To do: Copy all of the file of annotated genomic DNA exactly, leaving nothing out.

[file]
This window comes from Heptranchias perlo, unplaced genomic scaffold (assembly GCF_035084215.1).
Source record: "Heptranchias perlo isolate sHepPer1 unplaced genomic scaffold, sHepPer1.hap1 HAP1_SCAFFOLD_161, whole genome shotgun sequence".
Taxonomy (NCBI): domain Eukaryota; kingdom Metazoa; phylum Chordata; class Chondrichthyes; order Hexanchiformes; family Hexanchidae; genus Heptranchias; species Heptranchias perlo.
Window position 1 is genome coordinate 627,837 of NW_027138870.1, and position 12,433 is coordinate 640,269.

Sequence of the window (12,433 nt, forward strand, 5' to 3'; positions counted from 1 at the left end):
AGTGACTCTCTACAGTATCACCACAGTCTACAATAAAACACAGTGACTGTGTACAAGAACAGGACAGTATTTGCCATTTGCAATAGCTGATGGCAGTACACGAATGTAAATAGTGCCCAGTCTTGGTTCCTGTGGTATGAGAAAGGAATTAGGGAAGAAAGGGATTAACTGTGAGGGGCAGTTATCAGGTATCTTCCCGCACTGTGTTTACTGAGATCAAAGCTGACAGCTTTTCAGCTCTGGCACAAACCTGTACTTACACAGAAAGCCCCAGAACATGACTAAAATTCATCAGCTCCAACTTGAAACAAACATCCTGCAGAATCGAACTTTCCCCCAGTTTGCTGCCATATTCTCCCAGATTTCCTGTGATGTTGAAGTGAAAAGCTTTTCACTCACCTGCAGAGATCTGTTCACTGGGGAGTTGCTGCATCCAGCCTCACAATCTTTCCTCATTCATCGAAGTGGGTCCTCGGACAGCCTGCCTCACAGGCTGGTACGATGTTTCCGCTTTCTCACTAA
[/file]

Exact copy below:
This window comes from Heptranchias perlo, unplaced genomic scaffold (assembly GCF_035084215.1).
Source record: "Heptranchias perlo isolate sHepPer1 unplaced genomic scaffold, sHepPer1.hap1 HAP1_SCAFFOLD_161, whole genome shotgun sequence".
Taxonomy (NCBI): domain Eukaryota; kingdom Metazoa; phylum Chordata; class Chondrichthyes; order Hexanchiformes; family Hexanchidae; genus Heptranchias; species Heptranchias perlo.
Window position 1 is genome coordinate 627,837 of NW_027138870.1, and position 12,433 is coordinate 640,269.

Sequence of the window (12,433 nt, forward strand, 5' to 3'; positions counted from 1 at the left end):
AGTGACTCTCTACAGTATCACCACAGTCTACAATAAAACACAGTGACTGTGTACAAGAACAGGACAGTATTTGCCATTTGCAATAGCTGATGGCAGTACACGAATGTAAATAGTGCCCAGTCTTGGTTCCTGTGGTATGAGAAAGGAATTAGGGAAGAAAGGGATTAACTGTGAGGGGCAGTTATCAGGTATCTTCCCGCACTGTGTTTACTGAGATCAAAGCTGACAGCTTTTCAGCTCTGGCACAAACCTGTACTTACACAGAAAGCCCCAGAACATGACTAAAATTCATCAGCTCCAACTTGAAACAAACATCCTGCAGAATCGAACTTTCCCCCAGTTTGCTGCCATATTCTCCCAGATTTCCTGTGATGTTGAAGTGAAAAGCTTTTCACTCACCTGCAGAGATCTGTTCACTGGGGAGTTGCTGCATCCAGCCTCACAATCTTTCCTCATTCATCGAAGTGGGTCCTCGGACAGCCTGCCTCACAGGCTGGTACGATGTTTCCGCTTTCTCACTAA